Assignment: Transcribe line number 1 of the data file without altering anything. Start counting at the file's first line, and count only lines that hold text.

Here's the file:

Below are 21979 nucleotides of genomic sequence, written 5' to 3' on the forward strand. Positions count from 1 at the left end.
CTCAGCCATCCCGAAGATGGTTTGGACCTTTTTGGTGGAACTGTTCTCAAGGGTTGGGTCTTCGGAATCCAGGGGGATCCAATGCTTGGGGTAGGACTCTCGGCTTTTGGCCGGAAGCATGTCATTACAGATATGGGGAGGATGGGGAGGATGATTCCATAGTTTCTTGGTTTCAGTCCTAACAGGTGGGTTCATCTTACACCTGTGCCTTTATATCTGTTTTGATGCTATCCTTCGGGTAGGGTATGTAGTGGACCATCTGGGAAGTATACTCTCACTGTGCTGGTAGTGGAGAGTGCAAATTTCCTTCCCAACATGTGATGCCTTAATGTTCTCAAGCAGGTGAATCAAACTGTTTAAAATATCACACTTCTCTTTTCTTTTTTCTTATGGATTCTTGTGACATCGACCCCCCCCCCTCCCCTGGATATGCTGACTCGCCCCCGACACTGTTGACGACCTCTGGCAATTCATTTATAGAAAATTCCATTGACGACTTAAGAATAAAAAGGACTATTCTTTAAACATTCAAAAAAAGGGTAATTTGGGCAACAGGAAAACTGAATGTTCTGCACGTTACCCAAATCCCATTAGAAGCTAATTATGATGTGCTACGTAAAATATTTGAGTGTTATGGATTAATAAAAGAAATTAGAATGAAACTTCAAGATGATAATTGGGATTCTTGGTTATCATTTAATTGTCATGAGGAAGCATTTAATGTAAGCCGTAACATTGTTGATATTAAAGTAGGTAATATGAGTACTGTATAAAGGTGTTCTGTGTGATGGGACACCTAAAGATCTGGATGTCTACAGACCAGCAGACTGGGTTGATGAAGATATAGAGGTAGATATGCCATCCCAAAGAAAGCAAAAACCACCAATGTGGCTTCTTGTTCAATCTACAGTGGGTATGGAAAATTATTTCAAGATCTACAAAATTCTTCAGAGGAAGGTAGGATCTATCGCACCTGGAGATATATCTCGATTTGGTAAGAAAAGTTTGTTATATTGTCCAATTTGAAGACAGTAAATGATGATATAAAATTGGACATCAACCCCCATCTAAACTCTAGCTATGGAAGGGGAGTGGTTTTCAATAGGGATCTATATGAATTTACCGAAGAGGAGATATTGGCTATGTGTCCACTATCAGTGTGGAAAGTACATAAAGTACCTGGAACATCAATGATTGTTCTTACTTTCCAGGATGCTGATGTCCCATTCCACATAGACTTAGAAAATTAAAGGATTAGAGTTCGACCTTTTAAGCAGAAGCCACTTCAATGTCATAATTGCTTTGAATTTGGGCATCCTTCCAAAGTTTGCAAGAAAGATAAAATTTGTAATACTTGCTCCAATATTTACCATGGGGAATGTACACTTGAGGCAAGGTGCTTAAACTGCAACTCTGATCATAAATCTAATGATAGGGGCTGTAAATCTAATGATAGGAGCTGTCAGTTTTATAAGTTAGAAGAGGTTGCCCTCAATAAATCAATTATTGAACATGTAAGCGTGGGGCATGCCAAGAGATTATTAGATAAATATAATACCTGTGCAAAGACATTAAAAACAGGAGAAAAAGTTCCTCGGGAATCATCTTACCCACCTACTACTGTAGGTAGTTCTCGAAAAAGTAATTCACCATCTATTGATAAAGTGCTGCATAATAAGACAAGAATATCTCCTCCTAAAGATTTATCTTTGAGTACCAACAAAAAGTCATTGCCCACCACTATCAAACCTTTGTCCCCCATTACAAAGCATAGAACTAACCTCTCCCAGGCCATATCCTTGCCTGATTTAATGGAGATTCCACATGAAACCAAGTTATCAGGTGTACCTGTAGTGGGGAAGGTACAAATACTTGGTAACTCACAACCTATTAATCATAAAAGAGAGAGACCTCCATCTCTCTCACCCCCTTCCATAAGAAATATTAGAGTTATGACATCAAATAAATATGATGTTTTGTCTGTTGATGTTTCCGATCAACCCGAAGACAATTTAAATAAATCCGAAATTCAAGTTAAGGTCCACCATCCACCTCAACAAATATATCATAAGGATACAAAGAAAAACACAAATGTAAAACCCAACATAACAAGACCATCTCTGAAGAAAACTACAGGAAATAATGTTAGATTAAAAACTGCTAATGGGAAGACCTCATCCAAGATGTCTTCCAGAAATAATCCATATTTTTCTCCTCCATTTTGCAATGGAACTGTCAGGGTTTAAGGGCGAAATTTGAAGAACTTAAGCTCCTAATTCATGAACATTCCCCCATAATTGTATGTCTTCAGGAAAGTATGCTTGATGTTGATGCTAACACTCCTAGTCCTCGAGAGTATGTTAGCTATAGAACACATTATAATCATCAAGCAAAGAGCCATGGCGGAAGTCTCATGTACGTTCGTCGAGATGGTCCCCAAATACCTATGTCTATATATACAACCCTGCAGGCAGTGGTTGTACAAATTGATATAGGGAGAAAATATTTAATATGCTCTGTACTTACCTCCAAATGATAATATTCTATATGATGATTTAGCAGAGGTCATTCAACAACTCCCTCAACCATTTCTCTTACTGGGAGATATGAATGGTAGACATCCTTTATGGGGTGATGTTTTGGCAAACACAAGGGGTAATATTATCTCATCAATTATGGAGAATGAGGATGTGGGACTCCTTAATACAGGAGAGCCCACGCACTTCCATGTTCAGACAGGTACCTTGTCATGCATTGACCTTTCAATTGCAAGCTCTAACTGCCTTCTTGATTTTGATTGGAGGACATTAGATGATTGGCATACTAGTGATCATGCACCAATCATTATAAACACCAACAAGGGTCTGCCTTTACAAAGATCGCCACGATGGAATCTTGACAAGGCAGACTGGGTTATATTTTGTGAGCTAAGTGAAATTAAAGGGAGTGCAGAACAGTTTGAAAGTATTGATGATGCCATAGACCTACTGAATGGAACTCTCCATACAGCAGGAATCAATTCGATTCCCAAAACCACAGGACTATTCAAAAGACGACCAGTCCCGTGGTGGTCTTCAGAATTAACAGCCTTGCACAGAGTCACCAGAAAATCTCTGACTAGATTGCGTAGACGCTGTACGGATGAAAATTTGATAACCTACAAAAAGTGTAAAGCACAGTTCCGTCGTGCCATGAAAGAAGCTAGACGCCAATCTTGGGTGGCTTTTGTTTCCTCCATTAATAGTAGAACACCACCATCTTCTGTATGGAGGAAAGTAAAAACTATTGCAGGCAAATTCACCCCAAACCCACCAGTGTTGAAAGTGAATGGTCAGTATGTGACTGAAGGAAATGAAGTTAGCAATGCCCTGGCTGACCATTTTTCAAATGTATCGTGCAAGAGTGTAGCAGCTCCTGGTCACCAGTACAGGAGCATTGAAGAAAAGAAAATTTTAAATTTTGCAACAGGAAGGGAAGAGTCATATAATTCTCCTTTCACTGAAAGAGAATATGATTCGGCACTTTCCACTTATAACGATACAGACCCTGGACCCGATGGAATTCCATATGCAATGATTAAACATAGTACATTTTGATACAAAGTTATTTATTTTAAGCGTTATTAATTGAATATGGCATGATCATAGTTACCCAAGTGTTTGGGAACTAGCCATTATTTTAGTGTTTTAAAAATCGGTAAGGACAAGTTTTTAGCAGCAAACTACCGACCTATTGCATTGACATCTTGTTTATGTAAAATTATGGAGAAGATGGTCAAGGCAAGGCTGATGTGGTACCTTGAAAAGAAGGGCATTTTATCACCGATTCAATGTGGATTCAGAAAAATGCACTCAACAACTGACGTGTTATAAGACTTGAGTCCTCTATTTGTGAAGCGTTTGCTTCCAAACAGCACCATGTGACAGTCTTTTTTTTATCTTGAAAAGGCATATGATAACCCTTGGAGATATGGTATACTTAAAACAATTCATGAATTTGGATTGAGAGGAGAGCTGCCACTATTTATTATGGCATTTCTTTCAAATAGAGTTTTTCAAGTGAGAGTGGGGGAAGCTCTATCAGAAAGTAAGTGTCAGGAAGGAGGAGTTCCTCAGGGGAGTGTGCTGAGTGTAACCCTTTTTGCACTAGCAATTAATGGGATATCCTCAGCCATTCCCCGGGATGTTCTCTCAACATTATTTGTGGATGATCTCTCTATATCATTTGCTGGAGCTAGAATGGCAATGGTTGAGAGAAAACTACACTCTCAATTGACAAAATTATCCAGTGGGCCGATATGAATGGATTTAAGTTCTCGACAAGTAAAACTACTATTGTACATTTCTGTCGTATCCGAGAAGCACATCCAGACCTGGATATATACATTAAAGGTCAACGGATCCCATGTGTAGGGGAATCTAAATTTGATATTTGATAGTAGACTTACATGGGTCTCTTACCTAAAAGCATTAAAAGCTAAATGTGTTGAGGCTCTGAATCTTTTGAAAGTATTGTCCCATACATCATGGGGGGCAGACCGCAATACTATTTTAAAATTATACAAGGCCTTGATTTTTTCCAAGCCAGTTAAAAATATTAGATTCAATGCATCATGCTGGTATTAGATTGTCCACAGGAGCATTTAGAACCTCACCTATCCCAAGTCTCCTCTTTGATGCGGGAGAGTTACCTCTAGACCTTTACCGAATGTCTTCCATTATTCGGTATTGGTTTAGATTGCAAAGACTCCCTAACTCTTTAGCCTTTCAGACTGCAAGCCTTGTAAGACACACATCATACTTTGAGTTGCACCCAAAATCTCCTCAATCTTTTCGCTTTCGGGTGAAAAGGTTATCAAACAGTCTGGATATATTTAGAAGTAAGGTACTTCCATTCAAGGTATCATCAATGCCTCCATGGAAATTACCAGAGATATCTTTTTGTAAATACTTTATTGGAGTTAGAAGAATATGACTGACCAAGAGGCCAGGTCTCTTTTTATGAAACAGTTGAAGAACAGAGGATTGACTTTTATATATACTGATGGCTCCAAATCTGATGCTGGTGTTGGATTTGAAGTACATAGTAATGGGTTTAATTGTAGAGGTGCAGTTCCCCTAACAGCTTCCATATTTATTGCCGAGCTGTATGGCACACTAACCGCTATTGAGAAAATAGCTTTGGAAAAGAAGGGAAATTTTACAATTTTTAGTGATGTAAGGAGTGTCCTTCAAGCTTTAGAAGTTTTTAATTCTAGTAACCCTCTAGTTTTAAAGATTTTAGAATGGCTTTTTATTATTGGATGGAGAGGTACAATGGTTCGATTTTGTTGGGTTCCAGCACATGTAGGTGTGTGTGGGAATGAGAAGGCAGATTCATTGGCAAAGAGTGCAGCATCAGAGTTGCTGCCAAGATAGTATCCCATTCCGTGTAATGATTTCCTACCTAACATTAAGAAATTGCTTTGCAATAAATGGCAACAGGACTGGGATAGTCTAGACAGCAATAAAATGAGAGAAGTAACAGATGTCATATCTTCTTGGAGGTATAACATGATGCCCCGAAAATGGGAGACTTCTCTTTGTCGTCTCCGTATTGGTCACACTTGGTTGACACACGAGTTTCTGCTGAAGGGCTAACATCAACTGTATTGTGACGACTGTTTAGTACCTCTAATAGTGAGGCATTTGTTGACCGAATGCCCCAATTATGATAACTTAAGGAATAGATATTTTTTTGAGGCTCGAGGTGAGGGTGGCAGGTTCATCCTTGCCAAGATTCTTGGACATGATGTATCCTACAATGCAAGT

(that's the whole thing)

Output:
Below are 21979 nucleotides of genomic sequence, written 5' to 3' on the forward strand. Positions count from 1 at the left end.